The Theory of Moral Sentiments


Author: Adam Smith (économiste)
Publisher: N.A
ISBN: N.A
Category:
Page: N.A
View: 5558

    • Law

Philosophical Foundations of Human Rights


Author: Rowan Cruft,S. Matthew Liao,Massimo Renzo
Publisher: Oxford University Press
ISBN: 0199688621
Category: Law
Page: 650
View: 4696
Readership: This book would be suitable for students, academics and scholars of law, philosophy, politics, international relations and economics

    • Psychology

Just Babies

The Origins of Good and Evil
Author: Paul Bloom
Publisher: Crown
ISBN: 0307886867
Category: Psychology
Page: 288
View: 665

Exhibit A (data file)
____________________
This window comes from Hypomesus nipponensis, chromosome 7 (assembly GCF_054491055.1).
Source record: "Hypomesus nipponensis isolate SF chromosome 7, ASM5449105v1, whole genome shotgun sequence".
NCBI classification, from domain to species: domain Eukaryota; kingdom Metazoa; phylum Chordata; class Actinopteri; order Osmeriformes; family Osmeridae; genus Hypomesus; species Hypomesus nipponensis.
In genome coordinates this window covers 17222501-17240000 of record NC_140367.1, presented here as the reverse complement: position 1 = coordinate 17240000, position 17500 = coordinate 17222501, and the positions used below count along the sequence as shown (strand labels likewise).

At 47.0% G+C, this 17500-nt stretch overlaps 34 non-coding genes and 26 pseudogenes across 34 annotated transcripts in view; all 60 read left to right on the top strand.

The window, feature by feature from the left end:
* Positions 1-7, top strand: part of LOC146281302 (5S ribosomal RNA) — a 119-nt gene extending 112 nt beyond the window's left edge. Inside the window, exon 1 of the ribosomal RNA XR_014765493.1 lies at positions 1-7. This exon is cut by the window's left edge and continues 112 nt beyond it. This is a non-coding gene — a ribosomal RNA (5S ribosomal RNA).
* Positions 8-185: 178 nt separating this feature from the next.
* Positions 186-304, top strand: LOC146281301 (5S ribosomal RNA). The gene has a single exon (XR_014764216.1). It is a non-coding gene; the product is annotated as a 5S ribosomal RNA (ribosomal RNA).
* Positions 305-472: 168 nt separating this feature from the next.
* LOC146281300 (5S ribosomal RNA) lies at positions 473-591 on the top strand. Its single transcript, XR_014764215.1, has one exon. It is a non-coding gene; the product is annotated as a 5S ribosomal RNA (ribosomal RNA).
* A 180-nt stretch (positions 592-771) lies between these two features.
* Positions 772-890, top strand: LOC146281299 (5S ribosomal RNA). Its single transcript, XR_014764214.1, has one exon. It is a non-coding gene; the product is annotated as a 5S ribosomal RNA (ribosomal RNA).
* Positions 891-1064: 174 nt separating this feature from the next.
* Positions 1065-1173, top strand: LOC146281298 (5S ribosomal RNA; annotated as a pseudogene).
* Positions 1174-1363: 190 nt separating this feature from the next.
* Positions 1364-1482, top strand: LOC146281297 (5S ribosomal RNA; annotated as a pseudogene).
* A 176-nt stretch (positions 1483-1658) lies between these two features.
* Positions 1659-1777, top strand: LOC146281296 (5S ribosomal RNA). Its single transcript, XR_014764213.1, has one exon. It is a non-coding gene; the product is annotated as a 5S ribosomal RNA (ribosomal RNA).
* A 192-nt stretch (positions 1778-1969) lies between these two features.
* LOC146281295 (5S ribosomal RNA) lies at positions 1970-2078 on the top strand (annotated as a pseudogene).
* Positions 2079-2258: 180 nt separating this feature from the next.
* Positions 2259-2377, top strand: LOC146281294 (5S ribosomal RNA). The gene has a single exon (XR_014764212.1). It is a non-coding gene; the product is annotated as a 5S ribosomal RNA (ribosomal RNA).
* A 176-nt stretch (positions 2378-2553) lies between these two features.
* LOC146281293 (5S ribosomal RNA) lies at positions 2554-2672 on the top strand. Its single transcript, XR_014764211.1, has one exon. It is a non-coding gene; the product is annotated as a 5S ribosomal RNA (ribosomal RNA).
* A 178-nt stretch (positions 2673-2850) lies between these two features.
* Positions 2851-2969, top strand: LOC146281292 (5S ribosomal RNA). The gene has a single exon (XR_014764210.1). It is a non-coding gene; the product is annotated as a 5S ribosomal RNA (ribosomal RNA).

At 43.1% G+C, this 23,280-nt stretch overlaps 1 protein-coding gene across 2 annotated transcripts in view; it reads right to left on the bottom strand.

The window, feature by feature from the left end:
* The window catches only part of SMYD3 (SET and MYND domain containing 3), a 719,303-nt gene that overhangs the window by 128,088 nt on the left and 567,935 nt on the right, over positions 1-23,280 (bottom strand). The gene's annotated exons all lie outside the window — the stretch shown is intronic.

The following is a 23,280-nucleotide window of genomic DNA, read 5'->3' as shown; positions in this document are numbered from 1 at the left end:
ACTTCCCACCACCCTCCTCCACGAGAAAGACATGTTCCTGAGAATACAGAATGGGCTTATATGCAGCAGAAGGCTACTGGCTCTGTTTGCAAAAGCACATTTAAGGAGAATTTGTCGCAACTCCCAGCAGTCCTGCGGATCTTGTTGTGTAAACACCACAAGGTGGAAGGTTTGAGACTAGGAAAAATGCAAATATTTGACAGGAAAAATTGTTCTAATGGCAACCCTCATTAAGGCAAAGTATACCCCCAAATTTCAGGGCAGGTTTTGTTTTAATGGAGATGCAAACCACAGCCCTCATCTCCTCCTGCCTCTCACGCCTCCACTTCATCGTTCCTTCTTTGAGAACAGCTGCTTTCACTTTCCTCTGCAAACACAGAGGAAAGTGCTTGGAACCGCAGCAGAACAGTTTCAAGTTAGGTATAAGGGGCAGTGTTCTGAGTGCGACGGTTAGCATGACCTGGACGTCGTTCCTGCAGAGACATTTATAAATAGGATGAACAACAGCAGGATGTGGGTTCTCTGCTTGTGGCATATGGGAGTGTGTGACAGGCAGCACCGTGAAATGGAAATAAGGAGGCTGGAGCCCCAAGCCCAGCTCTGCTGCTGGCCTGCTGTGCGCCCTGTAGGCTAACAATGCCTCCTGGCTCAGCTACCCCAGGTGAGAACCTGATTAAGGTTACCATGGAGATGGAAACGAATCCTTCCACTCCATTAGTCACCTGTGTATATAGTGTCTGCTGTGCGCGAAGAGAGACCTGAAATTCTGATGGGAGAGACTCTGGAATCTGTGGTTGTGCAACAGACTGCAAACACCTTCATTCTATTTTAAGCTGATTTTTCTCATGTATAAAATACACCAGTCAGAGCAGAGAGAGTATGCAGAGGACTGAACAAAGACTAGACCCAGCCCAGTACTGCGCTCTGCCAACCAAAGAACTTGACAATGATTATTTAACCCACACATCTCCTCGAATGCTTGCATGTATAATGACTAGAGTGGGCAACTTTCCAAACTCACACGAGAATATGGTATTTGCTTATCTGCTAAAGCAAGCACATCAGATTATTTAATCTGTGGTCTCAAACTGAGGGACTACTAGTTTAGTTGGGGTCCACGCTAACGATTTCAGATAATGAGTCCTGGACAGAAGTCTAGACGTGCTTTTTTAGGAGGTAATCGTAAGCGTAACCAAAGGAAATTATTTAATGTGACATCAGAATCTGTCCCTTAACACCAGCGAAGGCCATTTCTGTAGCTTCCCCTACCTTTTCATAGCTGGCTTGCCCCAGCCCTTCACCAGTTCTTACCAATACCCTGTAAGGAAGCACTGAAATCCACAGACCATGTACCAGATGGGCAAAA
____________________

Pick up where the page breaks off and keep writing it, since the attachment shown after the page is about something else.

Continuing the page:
A leading cognitive scientist argues that a deep sense of good and evil is bred in the bone. From John Locke to Sigmund Freud, philosophers and psychologists have long believed that we begin life as blank moral slates. Many of us take for granted that babies are born selfish and that it is the role of society—and especially parents—to transform them from little sociopaths into civilized beings. In Just Babies, Paul Bloom argues that humans are in fact hardwired with a sense of morality. Drawing on groundbreaking research at Yale, Bloom demonstrates that, even before they can speak or walk, babies judge the goodness and badness of others’ actions; feel empathy and compassion; act to soothe those in distress; and have a rudimentary sense of justice. Still, this innate morality is limited, sometimes tragically. We are naturally hostile to strangers, prone to parochialism and bigotry. Bringing together insights from psychology, behavioral economics, evolutionary biology, and philosophy, Bloom explores how we have come to surpass these limitations. Along the way, he examines the morality of chimpanzees, violent psychopaths, religious extremists, and Ivy League professors, and explores our often puzzling moral feelings about sex, politics, religion, and race. In his analysis of the morality of children and adults, Bloom rejects the fashionable view that our moral decisions are driven mainly by gut feelings and unconscious biases. Just as reason has driven our great scientific discoveries, he argues, it is reason and deliberation that makes possible our moral discoveries, such as the wrongness of slavery. Ultimately, it is through our imagination, our compassion, and our uniquely human capacity for rational thought that we can transcend the primitive sense of morality we were born with, becoming more than just babies. Paul Bloom has a gift for bringing abstract ideas to life, moving seamlessly from Darwin, Herodotus, and Adam Smith to The Princess Bride, Hannibal Lecter, and Louis C.K. Vivid, witty, and intellectually probing, Just Babies offers a radical new perspective on our moral lives. From the Hardcover edition.